Researching tax-change implications and outcomes

International tax provisions could affect economic growth.


by Jess Nickels (‘21)

Associate Professor in the School of Accounting, Andy Duxbury.

SUMMARY: Associate Professor Andy Duxbury looks to the past and future to understand changing tax provisions.

When Andy Duxbury was just starting out as a public accountant, he discovered that he liked the multiple moving parts of a practice specializing in international tax. Then, in 2016, with 20 years of experience under his belt, Duxbury decided he would like to try sharing some of his knowledge with students as a member of the faculty in JMU’s School of Accounting.  

Currently, he is collaborating with students on two different research papers that deal with topics in the realm of international tax. One looks to the past in an effort to understand whether reforms have worked the way they were intended to work. The other looks to the future and the possibility that circumstances may change.

It’s no secret that we all pay taxes, but when changes are made to the tax code we hardly ever stop to think about the consequences and outcomes. Duxbury says, “When you throw a rock into a pond, what do you see first? You see a big splash, which is probably the intended consequence, but then you have the ripples the rock created. Those are unintended, but still happened. International tax is loaded with unforeseeable factors, like the ripples.”

With the passage in 2018 of a very significant tax-reform package, Duxbury’s goal is to try to understand whether the objectives set forth when the legislation was first crafted have been achieved.

The idea for the paper was spurred by the interest of a student in his class who has become his co-author. “I’ve become interested in looking at whether the new law has worked in the way generally expected,” says Duxbury. His focus is on seeing how much additional revenue has been raised since the reform package was adopted, and on who is paying the taxes. Duxbury explains, “It’s been some years since this happened, so we now have real data that points to the performance of the reform.”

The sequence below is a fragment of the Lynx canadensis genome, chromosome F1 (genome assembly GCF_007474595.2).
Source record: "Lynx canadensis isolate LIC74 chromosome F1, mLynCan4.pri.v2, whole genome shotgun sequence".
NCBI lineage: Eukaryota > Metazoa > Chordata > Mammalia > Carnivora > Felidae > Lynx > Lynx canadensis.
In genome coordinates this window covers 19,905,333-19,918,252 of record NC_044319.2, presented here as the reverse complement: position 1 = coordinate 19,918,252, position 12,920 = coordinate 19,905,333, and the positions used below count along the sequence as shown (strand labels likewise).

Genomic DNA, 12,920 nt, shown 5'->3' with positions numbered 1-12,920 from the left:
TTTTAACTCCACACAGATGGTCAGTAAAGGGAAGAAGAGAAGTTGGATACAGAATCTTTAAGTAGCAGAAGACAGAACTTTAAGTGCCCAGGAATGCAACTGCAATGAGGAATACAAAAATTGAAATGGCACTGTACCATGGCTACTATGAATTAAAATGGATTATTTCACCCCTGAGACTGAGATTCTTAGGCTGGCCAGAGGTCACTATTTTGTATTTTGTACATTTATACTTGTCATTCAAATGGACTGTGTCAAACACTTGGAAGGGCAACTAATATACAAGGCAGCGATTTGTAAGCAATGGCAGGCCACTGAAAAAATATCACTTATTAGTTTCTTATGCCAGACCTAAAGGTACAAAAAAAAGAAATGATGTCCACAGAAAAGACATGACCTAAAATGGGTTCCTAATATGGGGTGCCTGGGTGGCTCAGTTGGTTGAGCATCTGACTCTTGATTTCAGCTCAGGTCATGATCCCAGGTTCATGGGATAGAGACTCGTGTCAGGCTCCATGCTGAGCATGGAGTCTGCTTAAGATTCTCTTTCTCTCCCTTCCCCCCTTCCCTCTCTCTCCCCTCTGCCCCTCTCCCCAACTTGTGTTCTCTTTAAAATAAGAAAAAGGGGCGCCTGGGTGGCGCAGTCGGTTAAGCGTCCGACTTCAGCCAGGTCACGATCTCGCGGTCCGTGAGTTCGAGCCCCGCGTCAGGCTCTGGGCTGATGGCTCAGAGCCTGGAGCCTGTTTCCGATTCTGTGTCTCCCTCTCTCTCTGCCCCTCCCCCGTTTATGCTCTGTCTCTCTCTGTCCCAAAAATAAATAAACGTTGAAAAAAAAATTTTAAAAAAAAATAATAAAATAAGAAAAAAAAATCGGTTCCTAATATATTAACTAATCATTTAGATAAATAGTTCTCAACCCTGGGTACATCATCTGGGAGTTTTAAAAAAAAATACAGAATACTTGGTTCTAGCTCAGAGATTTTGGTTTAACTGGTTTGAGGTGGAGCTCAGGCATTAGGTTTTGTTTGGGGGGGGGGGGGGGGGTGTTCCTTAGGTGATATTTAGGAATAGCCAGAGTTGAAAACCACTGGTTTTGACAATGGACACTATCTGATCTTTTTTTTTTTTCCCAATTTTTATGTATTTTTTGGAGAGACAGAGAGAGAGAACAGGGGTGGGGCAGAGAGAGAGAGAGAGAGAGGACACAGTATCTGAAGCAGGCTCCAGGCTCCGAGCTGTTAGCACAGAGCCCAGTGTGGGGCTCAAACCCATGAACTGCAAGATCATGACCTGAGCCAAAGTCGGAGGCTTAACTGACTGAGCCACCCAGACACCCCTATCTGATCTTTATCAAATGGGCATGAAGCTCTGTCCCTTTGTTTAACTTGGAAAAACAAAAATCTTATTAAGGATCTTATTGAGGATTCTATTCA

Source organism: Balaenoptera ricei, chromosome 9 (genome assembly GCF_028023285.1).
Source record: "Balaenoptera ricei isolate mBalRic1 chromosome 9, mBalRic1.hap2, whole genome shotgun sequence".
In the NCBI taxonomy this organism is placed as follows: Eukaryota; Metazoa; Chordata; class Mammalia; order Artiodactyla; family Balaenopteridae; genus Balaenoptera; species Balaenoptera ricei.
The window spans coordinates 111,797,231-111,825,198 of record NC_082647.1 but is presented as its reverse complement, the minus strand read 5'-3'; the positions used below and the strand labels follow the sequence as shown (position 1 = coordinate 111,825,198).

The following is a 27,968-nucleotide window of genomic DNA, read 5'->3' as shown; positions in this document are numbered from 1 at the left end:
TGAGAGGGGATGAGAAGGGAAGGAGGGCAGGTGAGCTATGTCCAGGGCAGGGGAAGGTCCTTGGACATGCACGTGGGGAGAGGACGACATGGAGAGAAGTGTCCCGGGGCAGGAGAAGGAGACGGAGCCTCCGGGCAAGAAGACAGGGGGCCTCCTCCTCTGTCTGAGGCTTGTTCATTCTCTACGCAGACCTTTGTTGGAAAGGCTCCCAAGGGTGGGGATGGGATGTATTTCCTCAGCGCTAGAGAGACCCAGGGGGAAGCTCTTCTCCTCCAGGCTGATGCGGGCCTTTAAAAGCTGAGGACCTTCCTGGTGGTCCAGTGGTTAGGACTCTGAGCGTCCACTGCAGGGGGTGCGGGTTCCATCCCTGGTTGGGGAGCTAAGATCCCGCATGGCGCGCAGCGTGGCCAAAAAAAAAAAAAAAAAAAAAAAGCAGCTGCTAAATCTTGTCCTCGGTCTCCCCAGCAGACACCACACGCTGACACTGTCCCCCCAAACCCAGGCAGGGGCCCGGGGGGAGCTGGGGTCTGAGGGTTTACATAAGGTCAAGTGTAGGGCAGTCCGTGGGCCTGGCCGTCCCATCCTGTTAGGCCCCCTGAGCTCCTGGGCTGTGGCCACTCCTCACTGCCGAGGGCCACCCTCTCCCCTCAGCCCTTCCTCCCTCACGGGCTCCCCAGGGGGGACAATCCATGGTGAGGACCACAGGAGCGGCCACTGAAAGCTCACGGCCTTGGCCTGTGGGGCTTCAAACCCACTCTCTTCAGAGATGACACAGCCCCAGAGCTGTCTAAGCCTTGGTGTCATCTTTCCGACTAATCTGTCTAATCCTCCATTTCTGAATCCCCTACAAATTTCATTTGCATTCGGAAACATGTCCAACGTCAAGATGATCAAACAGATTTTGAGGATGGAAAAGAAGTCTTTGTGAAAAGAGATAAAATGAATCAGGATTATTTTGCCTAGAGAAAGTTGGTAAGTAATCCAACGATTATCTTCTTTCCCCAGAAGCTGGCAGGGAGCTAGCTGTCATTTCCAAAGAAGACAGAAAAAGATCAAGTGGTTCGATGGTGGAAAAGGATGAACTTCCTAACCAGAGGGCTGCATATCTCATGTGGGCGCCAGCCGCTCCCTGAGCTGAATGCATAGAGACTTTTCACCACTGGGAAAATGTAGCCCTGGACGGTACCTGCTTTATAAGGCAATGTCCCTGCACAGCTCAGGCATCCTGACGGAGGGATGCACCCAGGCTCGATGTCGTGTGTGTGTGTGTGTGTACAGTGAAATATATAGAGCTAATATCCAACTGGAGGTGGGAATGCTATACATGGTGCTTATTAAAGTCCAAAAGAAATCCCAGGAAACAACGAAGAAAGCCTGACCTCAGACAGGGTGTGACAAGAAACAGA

His second work-in-progress centers on the Organization for Economic Co-operation and Development's proposal to implement a 15 percent tax on all income, no matter where it is earned. The OECD is an international group in which the governments of 37 democracies with market-based economies collaborate to develop policy standards that promote sustainable economic growth. The 15 percent proposal comes in response to an identified issue with large companies which choose to report their income in jurisdictions that do not levy a tax on income. 

Some countries have already decided to implement the 15 percent income tax beginning in 2024, but Duxbury is looking ahead and hypothesizing how he thinks countries and companies are going to respond. “Generally, companies will do things to lower their taxes, so what might they do in response to this? Additionally, how will they ‘lobby’ their local governments to make rules favorable to them?” he wonders.

When additional information about the OECD’s 15 percent proposal was released, Duxbury was left to ponder the question, “If I were trying to reduce my own taxes what would I do?” So he began to look at what he thought were the weak points and to gather data. 

Duxbury concludes that while the effects of these changes in tax law are still making themselves felt, even newer changes will eventually be enacted. But, he says, while “the splash from the rock thrown in the pond gets the most attention,” the ripples are usually the most important of the changes that occur.

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Published: Thursday, March 30, 2023

Last Updated: Monday, January 8, 2024

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